Everything You Need to Know About Deep Brain Stimulation for Alzheimer’s

Everything You Need to Know About Deep Brain Stimulation for Alzheimer’s

Alzheimer’s disease is the most commonly occurring form of dementia, which involves loss of memory, language, problem-solving capabilities, and several other abilities related to your thought process. This geos on to such an extent that your daily life is utterly disrupted.

The single significant risk factor when it comes to Alzheimer’s disease is ageing. Drugs that are used to treat Alzheimer’s offer some patients a tad bit of relief from symptoms. That said, they do not halt its unavoidable progress. Hence, researchers are taking a look at newer therapies that might be able to successfully slow down the progression.

One such therapy is deep brain stimulation or DBS.

Brain stimulation therapies make use of electricity to successfully ‘turn on’ or ‘turn off’ specific activity in the brain.

What is Deep Brain Stimulation and How Does It Work?

Deep brain stimulation is an invasive surgical procedure. This means the procedure involves brain surgery. During DBS, a pair of electrodes is implanted in specific regions of your brain. Small generators (resembling pacemakers) that will eventually control the activity of the electrodes are implanted in the chest region.

Before the surgery, an MRI (magnetic resonance imaging) scan of your head and brain will be conducted. You will be conscious and awake during the procedure, with the administration of a local anaesthetic to ensure that your head stays numb. The brain will not feel pain either. 

Then the surgeon will drill two tiny holes in your skull and use the MRI images to place the electrodes in the precise place. After this, you will be administered general anaesthesia (to ensure that you are asleep) so that the surgeon can implant the generator and the wires that successfully connect them to the electrodes. Post-surgery, there is a continuous flow of brain stimulation. Your doctor will customise the frequency of the stimulation as well as its intensity.

DBS for Alzheimer’s


DBS was initially used to reduce the occurrence of tremors, uncontrollable movements, and stiffness, which are symptoms of Parkinson’s disease. Researchers then began to look at this procedure’s efficacy in Alzheimer’s after one patient reported improvement in memory after receiving DBS treatment to tackle obesity.

Since then, individuals who are diagnosed with Alzheimer’s and treated with DBS have demonstrated positive results. Researchers are still seeking the most optimum way to use DBS for Alzheimer’s disease: which sections of the brain need stimulation, the intensity of the stimulation, and the duration of the stimulation.

Neural Pathways Involved

DBS when used for Alzheimer’s targets regions of the brain that include significant neural pathways such as:

  • VC/VS (ventral capsule/ventral striatum), which is responsible for cognition (involving logic, remembering, and thinking) and behaviour
  • ILN (intralaminar thalamic nucleus), which is a vital component when it comes to cognitive function.
  • MTN (midline thalamic nuclei), which plays a significant role in memory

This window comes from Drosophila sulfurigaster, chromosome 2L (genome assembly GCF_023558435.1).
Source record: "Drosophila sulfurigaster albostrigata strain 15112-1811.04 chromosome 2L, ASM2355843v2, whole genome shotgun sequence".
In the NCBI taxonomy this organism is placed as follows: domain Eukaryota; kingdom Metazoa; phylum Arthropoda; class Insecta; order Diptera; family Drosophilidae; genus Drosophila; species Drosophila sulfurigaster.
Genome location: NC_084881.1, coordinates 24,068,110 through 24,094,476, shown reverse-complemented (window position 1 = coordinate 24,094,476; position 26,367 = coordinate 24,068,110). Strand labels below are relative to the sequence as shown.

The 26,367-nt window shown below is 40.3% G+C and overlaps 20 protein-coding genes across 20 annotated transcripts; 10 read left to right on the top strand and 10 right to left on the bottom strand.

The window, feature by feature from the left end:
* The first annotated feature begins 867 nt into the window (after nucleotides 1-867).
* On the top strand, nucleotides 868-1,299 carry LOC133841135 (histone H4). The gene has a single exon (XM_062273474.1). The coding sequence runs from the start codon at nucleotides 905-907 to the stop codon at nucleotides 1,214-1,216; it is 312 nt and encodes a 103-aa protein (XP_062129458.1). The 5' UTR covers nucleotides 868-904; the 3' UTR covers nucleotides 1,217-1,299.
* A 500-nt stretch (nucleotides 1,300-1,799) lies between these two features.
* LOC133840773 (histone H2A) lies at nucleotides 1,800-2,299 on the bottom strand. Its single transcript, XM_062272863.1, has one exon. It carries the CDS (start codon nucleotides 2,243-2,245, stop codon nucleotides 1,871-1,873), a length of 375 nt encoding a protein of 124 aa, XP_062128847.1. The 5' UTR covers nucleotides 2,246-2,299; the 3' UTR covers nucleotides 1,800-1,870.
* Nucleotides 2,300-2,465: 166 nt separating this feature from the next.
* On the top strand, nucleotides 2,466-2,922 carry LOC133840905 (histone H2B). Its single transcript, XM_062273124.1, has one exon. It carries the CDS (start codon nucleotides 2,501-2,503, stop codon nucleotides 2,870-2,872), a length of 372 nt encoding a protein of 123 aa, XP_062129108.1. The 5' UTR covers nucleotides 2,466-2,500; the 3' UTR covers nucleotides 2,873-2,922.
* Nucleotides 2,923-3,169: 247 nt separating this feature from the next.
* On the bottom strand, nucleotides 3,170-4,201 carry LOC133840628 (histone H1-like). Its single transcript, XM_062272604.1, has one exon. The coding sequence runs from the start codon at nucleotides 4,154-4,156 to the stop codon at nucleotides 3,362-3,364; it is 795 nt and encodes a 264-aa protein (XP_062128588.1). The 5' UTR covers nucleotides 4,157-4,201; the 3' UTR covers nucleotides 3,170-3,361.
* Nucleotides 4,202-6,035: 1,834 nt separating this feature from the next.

• NBM (nucleus basalis of Meynert), which is an integral part of a vital pathway related to memory and cognition

Researchers do not precisely know how DBS works when it comes to combatting symptoms of Alzheimer’s. According to one theory, stimulation helps in balancing the network of nerves that may gone out of sync. Another theory suggests that DBS successfully resets unstable nerve movements. According to yet another theory, DBS reduces the level of plaques that are toxic to the nerves in certain key regions of your brain.

How Effective Is DBS?

Earlier conducted studies suggest that DBS is indeed a promising treatment. Its efficacy depends on factors such as the stage of the disease and the specific plan of treatment (targeted brain region, frequency of stimulation, and more).

Usually, DBS is most effective when used during the early stage of Alzheimer’s. Patients who experience a late onset of Alzheimer’s may experience only a mild benefit from DBS: they seem to decline more gradually. Those with early-onset Alzheimer’s (those clinically diagnosed before age 65) demonstrate no benefit.

Complications, Side Effects, and Outlook

Potential complications arising from surgery include infection, bleeding, and hardware failure. Other complications generally relate to the intensity of the voltage:

  • Restlessness
  • Flushing
  • Warmth
  • Sweating
  • Increase in blood pressure
  • Faster heart rate

Figuring out the best stimulation frequency (which varies across individuals and type of treatment) can help in easing of below-mentioned side effects.

  • Stroke or bleeding in the brain
  • Lightheadedness
  • Confusion
  • Infection
  • Mood fluctuations
  • Trouble while sleeping

In one specific study of DBS for Alzheimer’s disease, some patients had seizures, fainting, and falls. All these side effects are similar to the ones you may experience while you take certain medications for Alzheimer’s.

To Sum It Up:

Alzheimer’s is a form of dementia, involving loss of memory, language, and problem-solving capabilities. DBS has shown positive outcomes on those with Alzheimer’s disease, although the surgical procedure was initially meant for those with Parkinson’s. The precise way in which DBS benefits those with Alzheimer’s is not yet known to researchers. In addition, there may be certain complications and side effects, which can occur after almost any surgery. 


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